15. Wiseman, B. S.; Sternlicht, M. D.; Lund, L. R.; Alexander, C. M.; Mott, J.; Bissell, M. J.; Soloway, P.; Itohara, S.; Werb, Z. (2003). "Site-specific inductive and inhibitory activities of MMP-2 and MMP-3 orchestrate mammary gland branching morphogenesis". The Journal of Cell Biology 162 (6): 1123–1133. PMC 2172848. PMID 12975354. doi:10.1083/jcb.200302090.  edit
  16. Koshikawa, N.; Giannelli, G.; Cirulli, V.; Miyazaki, K.; Quaranta, V. (2000). "Role of cell surface metalloprotease MT1-MMP in epithelial cell migration over laminin-5". The Journal of cell biology 148 (3): 615–624. PMC 2174802. PMID 10662785. doi:10.1083/jcb.148.3.615.  edit
  17. Dogic, D.; Rousselle, P.; Aumailley, M. (1998). "Cell adhesion to laminin 1 or 5 induces isoform-specific clustering of integrins and other focal adhesion components" (PDF). Journal of cell science. 111 (Pt 6): 793–802. PMID 9472007.  edit
  18. Muschler, J.; Levy, D.; Boudreau, R.; Henry, M.; Campbell, K.; Bissell, M. J. (2002). "A role for dystroglycan in epithelial polarization: Loss of function in breast tumor cells". Cancer research 62 (23): 7102–7109. PMID 12460932.  edit
  19. Kurzer MS (March 2002). "Hormonal effects of soy in premenopausal women and men". The Journal of Nutrition 132 (3): 570S–573S. PMID 11880595.  Also cited by Petrakis NL, Barnes S, King EB, Lowenstein J, Wiencke J, Lee MM, Miike R, Kirk M, Coward L (October 1996). "Stimulatory influence of soy protein isolate on breast secretion in pre- and postmenopausal women". Cancer Epidemiology, Biomarkers & Prevention: a Publication of the American Association for Cancer Research, Cosponsored by the American Society of Preventive Oncology (review) 5 (10): 785–94. PMID 8896889. 
  20. Robinson, G. W.; Hennighausen, L.; Johnson, P. F. (2000). "Side-branching in the mammary gland: The progesterone-Wnt connection". Genes & development 14 (8): 889–894. PMID 10783160.  edit
  21. Brisken, C.; Heineman, A.; Chavarria, T.; Elenbaas, B.; Tan, J.; Dey, S. K.; McMahon, J. A.; McMahon, A. P.; Weinberg, R. A. (2000). "Essential function of Wnt-4 in mammary gland development downstream of progesterone signaling". Genes & development 14 (6): 650–654. PMC 316462. PMID 10733525.  edit
  22. 22.0 22.1 Streuli, C. H.; Bailey, N.; Bissell, M. J. (1991). "Control of mammary epithelial differentiation: Basement membrane induces tissue-specific gene expression in the absence of cell-cell interaction and morphological polarity". The Journal of cell biology 115 (5): 1383–1395. PMC 2289247. PMID 1955479. doi:10.1083/jcb.115.5.1383.  edit
  23. 23.0 23.1 Streuli, C. H.; Schmidhauser, C.; Bailey, N.; Yurchenco, P.; Skubitz, A. P.; Roskelley, C.; Bissell, M. J. (1995). "Laminin mediates tissue-specific gene expression in mammary epithelia". The Journal of cell biology 129 (3): 591–603. PMC 2120432. PMID 7730398. doi:10.1083/jcb.129.3.591.  edit
  24. Nicholas L. Petrakis; Lynn Mason; Rose Lee; Barbara Sugimoto; Stella Pawson; Frank Catchpool (1975). "Association of Race, Age, Menopausal Status, and Cerumen Type With Breast Fluid Secretion in Nonlactating Women, as Determined by Nipple Aspiration". Journal of the National Cancer Institute (JNCI) 54 (4): 829–834. doi:10.1093/jnci/54.4.829. 
  25. Zarzynska, J.; Motyl, T. (2008). "Apoptosis and autophagy in involuting bovine mammary gland". Journal of physiology and pharmacology : an official journal of the Polish Physiological Society. 59 Suppl 9: 275–288. PMID 19261986.  edit
  26. Fadok, V. A. (1999). "Clearance: The last and often forgotten stage of apoptosis". Journal of mammary gland biology and neoplasia 4 (2): 203–211. PMID 10426399. doi:10.1023/A:1011384009787.  edit
  27. Motyl, T.; Gajkowska, B.; Zarzyńska, J.; Gajewska, M.; Lamparska-Przybysz, M. (2006). "Apoptosis and autophagy in mammary gland remodeling and breast cancer chemotherapy". Journal of physiology and pharmacology : an official journal of the Polish Physiological Society. 57 Suppl 7: 17–32. PMID 17228094.  edit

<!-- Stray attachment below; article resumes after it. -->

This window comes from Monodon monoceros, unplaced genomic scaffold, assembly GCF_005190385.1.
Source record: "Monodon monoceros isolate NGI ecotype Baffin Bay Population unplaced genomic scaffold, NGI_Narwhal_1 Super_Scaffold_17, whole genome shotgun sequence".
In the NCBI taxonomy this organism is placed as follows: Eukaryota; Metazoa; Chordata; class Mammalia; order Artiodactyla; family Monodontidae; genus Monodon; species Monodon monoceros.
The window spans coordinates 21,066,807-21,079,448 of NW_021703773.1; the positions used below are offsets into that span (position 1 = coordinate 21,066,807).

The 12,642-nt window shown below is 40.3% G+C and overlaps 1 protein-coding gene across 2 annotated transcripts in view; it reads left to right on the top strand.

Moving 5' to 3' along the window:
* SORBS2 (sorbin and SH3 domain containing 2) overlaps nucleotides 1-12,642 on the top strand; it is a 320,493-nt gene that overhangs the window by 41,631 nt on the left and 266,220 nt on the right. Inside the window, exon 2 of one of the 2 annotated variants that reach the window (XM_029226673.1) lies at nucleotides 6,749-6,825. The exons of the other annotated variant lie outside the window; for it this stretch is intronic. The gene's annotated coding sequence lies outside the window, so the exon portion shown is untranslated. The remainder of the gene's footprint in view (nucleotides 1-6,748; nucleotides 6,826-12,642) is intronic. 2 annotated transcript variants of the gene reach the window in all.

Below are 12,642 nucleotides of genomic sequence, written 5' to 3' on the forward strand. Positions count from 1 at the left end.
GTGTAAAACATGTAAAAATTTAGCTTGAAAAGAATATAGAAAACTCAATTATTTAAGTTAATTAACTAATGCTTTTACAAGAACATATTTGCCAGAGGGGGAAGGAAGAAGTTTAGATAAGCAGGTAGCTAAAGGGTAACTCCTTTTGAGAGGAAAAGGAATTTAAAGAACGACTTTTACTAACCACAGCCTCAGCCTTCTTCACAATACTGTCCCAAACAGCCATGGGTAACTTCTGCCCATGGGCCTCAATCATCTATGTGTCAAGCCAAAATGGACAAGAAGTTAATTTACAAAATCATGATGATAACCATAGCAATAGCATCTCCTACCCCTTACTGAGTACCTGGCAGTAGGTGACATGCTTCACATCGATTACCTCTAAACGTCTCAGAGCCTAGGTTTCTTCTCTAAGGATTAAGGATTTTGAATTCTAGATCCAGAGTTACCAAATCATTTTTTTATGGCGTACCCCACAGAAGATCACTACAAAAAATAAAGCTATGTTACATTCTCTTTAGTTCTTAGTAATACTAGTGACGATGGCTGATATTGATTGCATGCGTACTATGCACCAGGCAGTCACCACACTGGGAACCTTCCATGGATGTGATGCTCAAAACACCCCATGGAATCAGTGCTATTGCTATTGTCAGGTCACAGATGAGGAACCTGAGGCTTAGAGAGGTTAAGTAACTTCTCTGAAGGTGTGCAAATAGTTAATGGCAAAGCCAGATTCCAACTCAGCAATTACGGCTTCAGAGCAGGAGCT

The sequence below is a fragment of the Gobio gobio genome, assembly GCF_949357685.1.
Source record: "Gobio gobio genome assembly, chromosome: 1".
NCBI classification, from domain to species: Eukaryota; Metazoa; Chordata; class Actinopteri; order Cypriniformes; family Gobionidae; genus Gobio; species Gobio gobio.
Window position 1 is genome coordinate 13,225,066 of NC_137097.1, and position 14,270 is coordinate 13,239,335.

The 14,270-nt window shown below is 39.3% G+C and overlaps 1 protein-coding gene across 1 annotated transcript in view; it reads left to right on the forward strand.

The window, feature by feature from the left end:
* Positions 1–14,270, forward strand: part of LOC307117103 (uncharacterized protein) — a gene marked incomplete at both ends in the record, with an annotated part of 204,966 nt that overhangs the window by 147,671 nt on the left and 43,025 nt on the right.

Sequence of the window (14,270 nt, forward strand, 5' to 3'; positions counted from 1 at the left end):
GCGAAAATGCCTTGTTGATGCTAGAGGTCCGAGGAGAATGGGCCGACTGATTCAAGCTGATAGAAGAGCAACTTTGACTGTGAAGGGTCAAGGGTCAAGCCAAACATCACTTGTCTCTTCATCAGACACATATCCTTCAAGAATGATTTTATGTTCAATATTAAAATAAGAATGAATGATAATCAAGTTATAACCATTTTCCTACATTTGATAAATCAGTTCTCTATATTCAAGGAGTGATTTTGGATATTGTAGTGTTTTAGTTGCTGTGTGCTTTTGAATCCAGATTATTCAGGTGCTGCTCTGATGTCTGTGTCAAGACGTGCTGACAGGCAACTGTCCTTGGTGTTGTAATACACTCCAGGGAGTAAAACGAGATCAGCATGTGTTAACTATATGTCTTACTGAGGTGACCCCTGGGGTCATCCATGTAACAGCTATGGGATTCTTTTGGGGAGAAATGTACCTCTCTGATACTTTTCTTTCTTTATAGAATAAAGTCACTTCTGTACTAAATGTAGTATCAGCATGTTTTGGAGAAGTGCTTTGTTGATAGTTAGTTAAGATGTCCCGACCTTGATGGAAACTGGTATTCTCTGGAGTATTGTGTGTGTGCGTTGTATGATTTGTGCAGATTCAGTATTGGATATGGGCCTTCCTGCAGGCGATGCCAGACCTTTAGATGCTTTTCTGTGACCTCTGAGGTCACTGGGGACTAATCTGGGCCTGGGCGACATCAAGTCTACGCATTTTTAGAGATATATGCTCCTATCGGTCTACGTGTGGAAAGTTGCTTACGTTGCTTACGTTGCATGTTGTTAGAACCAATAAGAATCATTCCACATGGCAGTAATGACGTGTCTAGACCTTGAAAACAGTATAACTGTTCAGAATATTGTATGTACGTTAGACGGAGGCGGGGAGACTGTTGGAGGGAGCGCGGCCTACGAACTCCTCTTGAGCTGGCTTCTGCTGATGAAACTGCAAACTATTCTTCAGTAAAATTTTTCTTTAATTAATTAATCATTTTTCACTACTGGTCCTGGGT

28. Gudjonsson, T.; Rønnov-Jessen, L.; Villadsen, R.; Rank, F.; Bissell, M. J.; Petersen, O. W. (2002). "Normal and tumor-derived myoepithelial cells differ in their ability to interact with luminal breast epithelial cells for polarity and basement membrane deposition". Journal of cell science 115 (Pt 1): 39–50. PMC 2933194. PMID 11801722.  edit
  29. Provenzano, P. P.; Inman, D. R.; Eliceiri, K. W.; Knittel, J. G.; Yan, L.; Rueden, C. T.; White, J. G.; Keely, P. J. (2008). "Collagen density promotes mammary tumor initiation and progression". BMC Medicine 6: 11. PMC 2386807. PMID 18442412. doi:10.1186/1741-7015-6-11.  edit
  30. "With the Wild Things – Transcripts". Retrieved 2013-04-05. 
  31. Stockard, Mary (2005) Raising Orphaned Baby Opossums. Alabama Wildlife Center.
  32. Cunningham, Merle; LaTour, Mickey A. and Acker, Duane (2005). Animal Science and Industry. Pearson Prentice Hall. ISBN 978-0-13-046256-5. 
  33. Dog breeds vary in the number of mammary glands: larger breeds tend to have 5 pairs, smaller breeds have 4 pairs.
  34. Julie Ann Mayer; John Foley; Damon De La Cruz; Cheng-Ming Chuong; Randall Widelitz (November 2008). "Conversion of the Nipple to Hair-Bearing Epithelia by Lowering Bone Morphogenetic Protein Pathway Activity at the Dermal-Epidermal Interface". 
  35. Francis, C. M.; Anthony, E. L. P.; Brunton, J. A.; Kunz, T. H. (1994). "Lactation in male fruit bats" (PDF). Nature 367 (6465): 691. doi:10.1038/367691a0.  edit
  36. "BBC News – The goats with spider genes and silk in their milk". 17 January 2012. Retrieved 26 April 2012. 
  37. Oftedal, O. T. (2002). "The origin of lactation as a water source for parchment-shelled eggs". Journal of mammary gland biology and neoplasia 7 (3): 253–266. PMID 12751890. doi:10.1023/A:1022848632125.  edit
  38. Lactating on Eggs. Smithsonian National Zoo, July 14, 2003.
  39. Oftedal, OT (2002). "The mammary gland and its origin during synapsid evolution". Journal of Mammary Gland Biology and Neoplasia 7 (3): 225–52. PMID 12751889. doi:10.1023/A:1022896515287.  edit
  40. Breast beginnings.
  41. Vorbach, C.; Capecchi, M. R.; Penninger, J. M. (2006). "Evolution of the mammary gland from the innate immune system?". BioEssays 28 (6): 606–616. PMID 16700061. doi:10.1002/bies.20423.  edit
  42. Lefèvre, C. M.; Sharp, J. A.; Nicholas, K. R. (2010). "Evolution of Lactation: Ancient Origin and Extreme Adaptations of the Lactation System". Annual Review of Genomics and Human Genetics 11: 219–238. PMID 20565255. doi:10.1146/annurev-genom-082509-141806.  edit
  43. Graves, B. M.; Duvall, D. (1983). "A Role for Aggregation Pheromones in the Evolution of Mammallike Reptile Lactation". The American Naturalist 122 (6): 835. doi:10.1086/284177.  edit


External links

Lua error in Module:Authority_control at line 346: attempt to index field 'wikibase' (a nil value).